Americans are still eager to shop even as the pandemic stretches on, the National Retail Federation's chief economist Jack Kleinhenz said, according to CNBC's Melissa Repko.
Kleinhenz said that's a good sign for retailers banking on holiday sales.
"Strong growth in retail sales during the last few months points to the resiliency of consumers even in this disruptive pandemic environment," Kleinhenz said in the November issue of the trade group's Monthly Economic Review. "Taking in all the evidence available, the U.S. economic recovery has progressed more quickly than generally expected."
U.S. deaths hold steady even as hospitalizations rise
Governments have been incompetent in pandemic response, says 'Black Swan' author
Governments around the globe have failed significantly in responding to the pandemic, "Black Swan" author Nassim Taleb told CNBC. He specifically pointed to the inability to ramp up rapid testing on a widespread scale.
"I think this is a case study of government worldwide incompetence in dealing with a problem and denial," he said on "Squawk Box." "If we had instant, systematic testing, we wouldn't be here. We wouldn't be talking now about the pandemic," added Taleb, whose bestselling 2007 book warned of unlikely events and their potential for negative consequences.
Taleb, a professor of risk engineering at New York University, said everyday citizens and government leaders have wrongly been assuming that vaccines and therapeutics to treat Covid-19 will be available sooner than expected. "This kind of denial is what is causing us to incur such a high cost, in GDP, in many things, even social life," he said.
Parent company of Friendly's Restaurants files for bankruptcy
FIC Restaurants, the parent company of Friendly's, filed for Chapter 11 bankruptcy protection on Sunday and announced its sale to Amici Partners Group.
CEO George Michel called the impact of the pandemic "catastrophic" to the company's business. Friendly's, which is best known for its ice cream, joins the legion of restaurants that have filed for bankruptcy in the wake of the pandemic, including Chuck E. Cheese's parent company and Ruby Tuesday.
U.S. manufacturing near a two-year high in October
Activity in the U.S. manufacturing sector picked up in October, with new orders climbing to their highest level in nearly 17 years as consumers shift their spending habits as the pandemic drags on, Reuters reports.
The Institute for Supply Management reported its index of national factory activity rose to 59.3 last month — the highest reading since November 2018 and following a 55.4 print in September, according to the wire service.
The pandemic has pulled spending away from services and toward long-lasting factory goods like motor vehicles and appliances that are helping buyers to adjust to the change in lifestyle, Reuters said. Spending on goods has now overtaken its pre-pandemic level.
Trump suggests he might try to fire Dr. Fauci after the election
President Donald Trump suggested he might seek to fire Dr. Anthony Fauci, a member of his coronavirus task force, after Election Day on Tuesday.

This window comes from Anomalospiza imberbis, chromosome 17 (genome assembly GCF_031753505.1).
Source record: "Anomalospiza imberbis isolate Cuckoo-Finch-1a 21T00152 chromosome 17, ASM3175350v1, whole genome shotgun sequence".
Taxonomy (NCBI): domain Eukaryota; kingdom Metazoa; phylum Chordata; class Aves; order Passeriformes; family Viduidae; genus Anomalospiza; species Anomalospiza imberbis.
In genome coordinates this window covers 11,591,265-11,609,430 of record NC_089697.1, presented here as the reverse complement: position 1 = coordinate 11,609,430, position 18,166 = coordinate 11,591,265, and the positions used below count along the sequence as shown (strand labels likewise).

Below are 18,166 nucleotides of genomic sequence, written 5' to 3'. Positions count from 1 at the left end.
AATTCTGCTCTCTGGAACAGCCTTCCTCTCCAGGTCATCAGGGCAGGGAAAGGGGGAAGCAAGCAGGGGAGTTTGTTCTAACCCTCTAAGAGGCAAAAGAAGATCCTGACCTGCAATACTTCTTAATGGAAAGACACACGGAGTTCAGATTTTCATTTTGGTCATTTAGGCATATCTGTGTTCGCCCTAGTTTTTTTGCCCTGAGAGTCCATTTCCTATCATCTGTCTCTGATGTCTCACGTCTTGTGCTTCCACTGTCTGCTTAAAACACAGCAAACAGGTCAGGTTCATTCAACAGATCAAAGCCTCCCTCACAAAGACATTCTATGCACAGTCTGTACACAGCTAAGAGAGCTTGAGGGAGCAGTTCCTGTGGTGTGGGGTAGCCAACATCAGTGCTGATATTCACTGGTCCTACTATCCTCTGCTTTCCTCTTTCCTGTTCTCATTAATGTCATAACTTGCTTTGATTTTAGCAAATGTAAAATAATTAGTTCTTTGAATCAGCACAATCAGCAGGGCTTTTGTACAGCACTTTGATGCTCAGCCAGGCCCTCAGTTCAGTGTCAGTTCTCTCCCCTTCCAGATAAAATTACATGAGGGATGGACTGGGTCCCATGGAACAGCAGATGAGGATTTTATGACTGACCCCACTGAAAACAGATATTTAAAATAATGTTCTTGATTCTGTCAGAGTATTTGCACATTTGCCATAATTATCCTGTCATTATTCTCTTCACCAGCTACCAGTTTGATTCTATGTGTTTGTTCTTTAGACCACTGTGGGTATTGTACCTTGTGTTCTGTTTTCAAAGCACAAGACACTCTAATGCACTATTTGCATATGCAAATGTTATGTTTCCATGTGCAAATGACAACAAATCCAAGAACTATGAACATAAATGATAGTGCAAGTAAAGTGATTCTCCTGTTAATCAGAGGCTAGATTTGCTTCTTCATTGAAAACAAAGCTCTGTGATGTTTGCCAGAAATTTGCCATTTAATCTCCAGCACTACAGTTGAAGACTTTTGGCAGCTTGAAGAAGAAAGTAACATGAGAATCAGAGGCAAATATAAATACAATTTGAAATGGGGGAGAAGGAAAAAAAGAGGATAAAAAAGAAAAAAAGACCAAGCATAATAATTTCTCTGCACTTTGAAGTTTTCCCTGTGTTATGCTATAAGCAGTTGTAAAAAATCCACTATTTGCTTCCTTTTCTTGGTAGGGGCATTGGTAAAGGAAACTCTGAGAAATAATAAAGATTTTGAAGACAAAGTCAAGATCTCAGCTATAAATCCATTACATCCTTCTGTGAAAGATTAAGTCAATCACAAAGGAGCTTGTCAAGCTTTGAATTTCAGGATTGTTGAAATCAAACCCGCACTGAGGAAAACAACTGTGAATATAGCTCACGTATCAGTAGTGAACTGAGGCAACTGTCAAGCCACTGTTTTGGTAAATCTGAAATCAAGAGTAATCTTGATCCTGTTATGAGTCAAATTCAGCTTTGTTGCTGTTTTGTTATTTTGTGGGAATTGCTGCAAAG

During a Miami-area campaign rally at Opa-Locka airport, a "Fire Fauci" chant broke out. In response to the chant, Trump said: "Don't tell anybody, but let me wait until a little bit after the election."
Fauci, an infectious-disease expert who is director of the National Institute of Allergy and Infectious Diseases, has criticized Trump's repeated assertions that the U.S. fight against the virus was "rounding the turn."
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Dow opens more than 300 points higher as Wall Street rebounds from worst week since March
U.S. stocks opened higher on the first trading day of the month as traders tried to recover from a brutal week and braced themselves for Tuesday's U.S. presidential election, reports CNBC's Fred Imbert and Yun Li.
The Dow Jones Industrial Average traded up 355 points, or 1.3%. The S&P 500 gained 1.1% and the Nasdaq Composite advanced 0.9%.
Clorox sales surge 27% fueled by higher demand for cleaning products
Clorox said revenue during its fiscal first quarter climbed 27%, its largest quarterly increase since 1998.
Demand for the company's cleaning and disinfecting products fueled the spike in sales, but Clorox reported growth in its other categories as well. Its grilling business saw sales more than double as more consumers barbecued outside during the pandemic. The company's bags and wraps categories, which include Glad products, reported double-digit growth.
The company's stock was up more than 3% in premarket trading after it topped analyst estimates for earnings and revenue and raised its fiscal 2021 outlook.
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WHO chief will quarantine after potential exposure to Covid-19
The World Health Organization Director-General will self-quarantine after a potential exposure to Covid-19, the Associated Press reports.
Tedros Adhanom Ghebreyesus tweeted late Sunday that he was identified as a contact of a person who tested positive for the virus, but that he is "well without symptoms."